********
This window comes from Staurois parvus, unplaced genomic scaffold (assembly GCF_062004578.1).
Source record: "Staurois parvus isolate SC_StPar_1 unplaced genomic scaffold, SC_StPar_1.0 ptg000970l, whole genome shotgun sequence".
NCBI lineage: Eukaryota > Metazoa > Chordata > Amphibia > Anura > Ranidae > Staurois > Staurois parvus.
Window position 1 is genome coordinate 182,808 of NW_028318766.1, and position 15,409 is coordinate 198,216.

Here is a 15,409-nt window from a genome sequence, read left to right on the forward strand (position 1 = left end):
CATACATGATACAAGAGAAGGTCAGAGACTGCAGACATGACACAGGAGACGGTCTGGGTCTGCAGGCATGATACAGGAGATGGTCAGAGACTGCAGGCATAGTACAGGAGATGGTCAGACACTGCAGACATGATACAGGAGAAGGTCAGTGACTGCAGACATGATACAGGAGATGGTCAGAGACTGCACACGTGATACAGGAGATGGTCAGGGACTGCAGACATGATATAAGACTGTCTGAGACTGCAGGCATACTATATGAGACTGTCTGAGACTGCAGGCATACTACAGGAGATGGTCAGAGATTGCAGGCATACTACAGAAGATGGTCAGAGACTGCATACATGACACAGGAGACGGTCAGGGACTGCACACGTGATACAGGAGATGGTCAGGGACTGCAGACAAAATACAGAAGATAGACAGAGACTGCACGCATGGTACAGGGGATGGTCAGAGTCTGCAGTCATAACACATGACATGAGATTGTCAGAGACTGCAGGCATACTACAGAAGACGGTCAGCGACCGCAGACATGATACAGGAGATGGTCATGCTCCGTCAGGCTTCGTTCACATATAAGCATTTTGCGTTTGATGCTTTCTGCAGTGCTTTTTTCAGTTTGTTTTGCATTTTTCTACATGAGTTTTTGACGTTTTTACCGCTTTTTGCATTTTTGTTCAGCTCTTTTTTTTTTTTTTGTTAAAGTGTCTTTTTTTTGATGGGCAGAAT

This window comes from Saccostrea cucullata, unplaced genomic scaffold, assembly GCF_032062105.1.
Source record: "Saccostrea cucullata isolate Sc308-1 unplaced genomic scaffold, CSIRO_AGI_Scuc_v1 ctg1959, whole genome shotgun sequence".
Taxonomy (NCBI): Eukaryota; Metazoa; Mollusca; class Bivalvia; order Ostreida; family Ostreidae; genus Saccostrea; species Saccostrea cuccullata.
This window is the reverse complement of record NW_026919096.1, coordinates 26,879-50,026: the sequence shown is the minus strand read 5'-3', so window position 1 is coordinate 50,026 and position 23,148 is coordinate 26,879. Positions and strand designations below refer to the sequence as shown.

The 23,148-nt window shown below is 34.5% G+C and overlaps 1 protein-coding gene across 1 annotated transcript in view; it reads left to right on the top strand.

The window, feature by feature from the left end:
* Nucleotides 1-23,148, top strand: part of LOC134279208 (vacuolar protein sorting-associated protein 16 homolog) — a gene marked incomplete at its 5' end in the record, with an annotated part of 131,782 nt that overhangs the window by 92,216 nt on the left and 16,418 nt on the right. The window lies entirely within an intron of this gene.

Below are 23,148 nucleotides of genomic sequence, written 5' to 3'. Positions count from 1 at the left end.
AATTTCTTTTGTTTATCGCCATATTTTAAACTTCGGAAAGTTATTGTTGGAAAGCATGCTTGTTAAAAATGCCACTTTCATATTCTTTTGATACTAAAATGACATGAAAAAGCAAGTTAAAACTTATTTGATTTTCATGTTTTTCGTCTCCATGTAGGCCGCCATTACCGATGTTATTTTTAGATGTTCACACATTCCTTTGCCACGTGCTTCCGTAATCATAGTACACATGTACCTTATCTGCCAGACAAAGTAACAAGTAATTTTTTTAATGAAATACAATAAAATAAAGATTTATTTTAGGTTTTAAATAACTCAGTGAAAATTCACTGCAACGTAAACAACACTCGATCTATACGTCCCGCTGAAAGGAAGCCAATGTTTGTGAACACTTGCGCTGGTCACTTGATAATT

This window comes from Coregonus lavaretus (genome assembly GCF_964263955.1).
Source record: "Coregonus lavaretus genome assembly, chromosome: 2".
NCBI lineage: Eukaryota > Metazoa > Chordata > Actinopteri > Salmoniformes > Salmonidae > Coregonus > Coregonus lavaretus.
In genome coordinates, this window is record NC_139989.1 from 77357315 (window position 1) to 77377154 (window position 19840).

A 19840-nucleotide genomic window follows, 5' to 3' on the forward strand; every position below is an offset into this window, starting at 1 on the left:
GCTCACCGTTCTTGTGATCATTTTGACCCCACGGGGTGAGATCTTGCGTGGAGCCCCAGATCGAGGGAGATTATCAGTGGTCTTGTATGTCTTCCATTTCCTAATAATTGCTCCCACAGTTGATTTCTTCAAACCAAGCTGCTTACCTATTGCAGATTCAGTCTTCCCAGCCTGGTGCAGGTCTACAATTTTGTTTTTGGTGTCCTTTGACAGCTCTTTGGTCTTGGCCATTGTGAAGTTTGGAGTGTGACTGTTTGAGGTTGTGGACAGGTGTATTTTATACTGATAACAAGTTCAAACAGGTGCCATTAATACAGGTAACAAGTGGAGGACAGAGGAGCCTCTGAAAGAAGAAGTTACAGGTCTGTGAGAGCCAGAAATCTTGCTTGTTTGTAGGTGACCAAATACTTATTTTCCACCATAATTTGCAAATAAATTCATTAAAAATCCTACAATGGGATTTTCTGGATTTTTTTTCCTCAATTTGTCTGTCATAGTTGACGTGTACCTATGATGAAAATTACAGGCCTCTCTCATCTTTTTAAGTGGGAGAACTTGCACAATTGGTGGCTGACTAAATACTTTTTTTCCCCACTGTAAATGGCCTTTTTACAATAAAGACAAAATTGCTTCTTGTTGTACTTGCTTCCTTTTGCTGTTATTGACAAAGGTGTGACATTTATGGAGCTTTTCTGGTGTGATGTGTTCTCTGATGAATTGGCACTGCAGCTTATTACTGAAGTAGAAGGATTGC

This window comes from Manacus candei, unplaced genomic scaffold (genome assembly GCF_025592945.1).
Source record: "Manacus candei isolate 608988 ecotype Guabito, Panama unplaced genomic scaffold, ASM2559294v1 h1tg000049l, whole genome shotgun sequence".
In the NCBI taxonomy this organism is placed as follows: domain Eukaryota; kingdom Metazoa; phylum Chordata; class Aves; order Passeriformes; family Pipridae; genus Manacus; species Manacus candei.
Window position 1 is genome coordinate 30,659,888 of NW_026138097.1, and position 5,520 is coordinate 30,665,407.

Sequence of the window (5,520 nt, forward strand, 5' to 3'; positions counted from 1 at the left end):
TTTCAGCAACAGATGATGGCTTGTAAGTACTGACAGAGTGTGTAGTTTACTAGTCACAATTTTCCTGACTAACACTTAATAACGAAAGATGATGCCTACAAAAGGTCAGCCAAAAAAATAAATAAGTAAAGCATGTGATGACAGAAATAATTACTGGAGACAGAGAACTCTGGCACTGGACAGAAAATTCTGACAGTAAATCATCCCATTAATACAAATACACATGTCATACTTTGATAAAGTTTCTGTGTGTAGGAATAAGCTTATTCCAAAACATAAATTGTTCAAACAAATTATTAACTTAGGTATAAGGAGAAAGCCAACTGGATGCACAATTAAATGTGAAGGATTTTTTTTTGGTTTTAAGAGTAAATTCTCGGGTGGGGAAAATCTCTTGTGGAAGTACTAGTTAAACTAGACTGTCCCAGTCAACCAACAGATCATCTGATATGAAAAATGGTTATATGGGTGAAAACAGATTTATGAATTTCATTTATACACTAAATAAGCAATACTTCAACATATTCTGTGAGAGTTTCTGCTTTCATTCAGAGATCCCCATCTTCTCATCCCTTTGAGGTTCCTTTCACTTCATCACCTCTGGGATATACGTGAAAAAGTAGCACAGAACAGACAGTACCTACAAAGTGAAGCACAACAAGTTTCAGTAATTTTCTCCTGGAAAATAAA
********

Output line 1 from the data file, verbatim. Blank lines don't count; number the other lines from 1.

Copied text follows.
This window comes from Staurois parvus, unplaced genomic scaffold (assembly GCF_062004578.1).